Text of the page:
There is nothing out there saying the state revenue will turn around anytime soon.  Most likely we can hope for a state revenue increase starting in 2013 or 2014, but it will be a year or two after that before we see any relief.  However, it’s also unlikely the legislature will increase our funding.  What we, the University System, have been doing and how we do it is not sustainable.  Present law adjustments, which give us increases to compensate for increased costs in health insurance, utilities, etc., will no longer occur.

 

C.  Current FY10 Budget & FY11-12 Budgets:  Liz Tooley, Budget Officer

 

We are currently planning for the worst case scenario because there is just so much we don’t know.  Right now our enrollment is up, so we plan to use the excess to make up the Governor’s 5% cut.  We expect the Governor to ask for another 5% cut in FY11.  Basically, we have to get more students in order to give funding back to the state without getting hurt.  The University of Montana rescission is still a possibility, because their enrollments have been on the rise since 2007.  They may ask for the rescission in FY11, FY12, or it may never happen.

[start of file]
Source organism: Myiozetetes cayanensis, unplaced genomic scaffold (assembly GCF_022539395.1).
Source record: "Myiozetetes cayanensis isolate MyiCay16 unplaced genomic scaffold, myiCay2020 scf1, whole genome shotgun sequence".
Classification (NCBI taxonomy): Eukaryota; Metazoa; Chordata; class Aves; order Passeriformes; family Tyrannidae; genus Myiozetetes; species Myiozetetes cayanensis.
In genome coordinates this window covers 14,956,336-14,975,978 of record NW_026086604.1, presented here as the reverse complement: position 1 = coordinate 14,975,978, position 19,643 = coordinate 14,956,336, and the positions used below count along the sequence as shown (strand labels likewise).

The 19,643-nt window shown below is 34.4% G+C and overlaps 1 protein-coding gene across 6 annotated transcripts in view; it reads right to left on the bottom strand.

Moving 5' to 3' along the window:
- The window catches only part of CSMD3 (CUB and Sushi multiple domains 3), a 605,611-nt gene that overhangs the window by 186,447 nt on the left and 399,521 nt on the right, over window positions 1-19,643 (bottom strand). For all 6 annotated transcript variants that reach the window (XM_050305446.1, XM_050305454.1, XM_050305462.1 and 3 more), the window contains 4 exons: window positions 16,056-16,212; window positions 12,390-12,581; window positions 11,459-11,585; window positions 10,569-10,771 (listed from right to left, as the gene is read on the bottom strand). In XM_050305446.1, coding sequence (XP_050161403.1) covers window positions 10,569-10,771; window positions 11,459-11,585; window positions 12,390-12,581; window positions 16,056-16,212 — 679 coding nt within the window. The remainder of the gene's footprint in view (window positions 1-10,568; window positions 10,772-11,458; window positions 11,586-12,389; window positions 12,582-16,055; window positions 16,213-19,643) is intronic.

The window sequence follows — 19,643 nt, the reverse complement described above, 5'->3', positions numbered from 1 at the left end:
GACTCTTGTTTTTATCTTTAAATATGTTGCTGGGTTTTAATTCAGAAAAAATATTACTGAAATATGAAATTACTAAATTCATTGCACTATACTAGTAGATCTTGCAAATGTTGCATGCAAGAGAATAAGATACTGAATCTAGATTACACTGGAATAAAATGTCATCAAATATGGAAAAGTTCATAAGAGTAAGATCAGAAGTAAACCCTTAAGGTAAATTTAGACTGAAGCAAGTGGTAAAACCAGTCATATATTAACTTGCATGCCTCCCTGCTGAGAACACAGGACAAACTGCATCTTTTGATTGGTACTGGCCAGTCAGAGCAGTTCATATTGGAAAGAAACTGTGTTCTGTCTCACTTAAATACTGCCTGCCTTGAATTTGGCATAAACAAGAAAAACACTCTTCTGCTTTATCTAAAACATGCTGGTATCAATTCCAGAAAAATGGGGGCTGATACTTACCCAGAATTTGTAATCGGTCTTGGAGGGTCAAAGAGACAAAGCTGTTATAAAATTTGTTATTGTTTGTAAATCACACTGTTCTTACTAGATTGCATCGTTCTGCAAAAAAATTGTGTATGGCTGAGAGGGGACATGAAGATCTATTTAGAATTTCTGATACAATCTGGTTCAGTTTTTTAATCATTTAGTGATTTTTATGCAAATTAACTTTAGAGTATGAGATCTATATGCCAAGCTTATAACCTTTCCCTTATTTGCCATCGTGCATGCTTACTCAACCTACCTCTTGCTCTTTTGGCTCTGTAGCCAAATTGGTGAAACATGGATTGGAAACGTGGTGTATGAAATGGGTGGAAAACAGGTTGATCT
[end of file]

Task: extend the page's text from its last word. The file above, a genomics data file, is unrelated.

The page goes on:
Last year Bozeman was allowed to increase their tuition, and MSUB and the other units were to get a portion of that funding to offset a non-increase in tuition.  We received those funds once, but apparently Bozeman will be allowed to keep the tuition increase but no longer distribute the excess funding to the other units.  Dr. Steerey noted that this will be a topic of discussion during President Cruzado’s visit to MSUB next week.

 

Chancellor Sexton noted that our key to making it through the next biennium will be international students.  Those students must come to us from China ready to pay full non-resident tuition.  We are shooting for 40 international students this year, and a goal of 100 next year.  One hundred international students would equal about $1 million in revenue.

 

Ms. Tooley noted that she is working with Dan Carter and Bozeman to set up a Budget Office website to post updates as we learn more.

 

Chancellor Sexton stated that their approach has always been to take a percent cut and spread it across all units evenly as a starting point.  However, no across-the-board cuts are ever made.  Instead, they work together to move as many cuts as possible into Student Affairs, Administrative Affairs, and the Chancellor’s Office, so as to cut as little as possible from academics.

 

Dr. Sexton also noted that the state retirement fund is about $1 billion below the state-mandated minimum.  The Montana legislature is not mandated to give any funding to the University System and we are definitely low on the priority list.

 

This is doable, but it will be painful.  We need flexibility and new ideas to move us in a new direction.

 

 

The next meeting was tentatively scheduled for February 19.

 

 

The meeting was adjourned at 3:35 p.m.

 

Respectfully submitted by Rita J. Rabe Meduna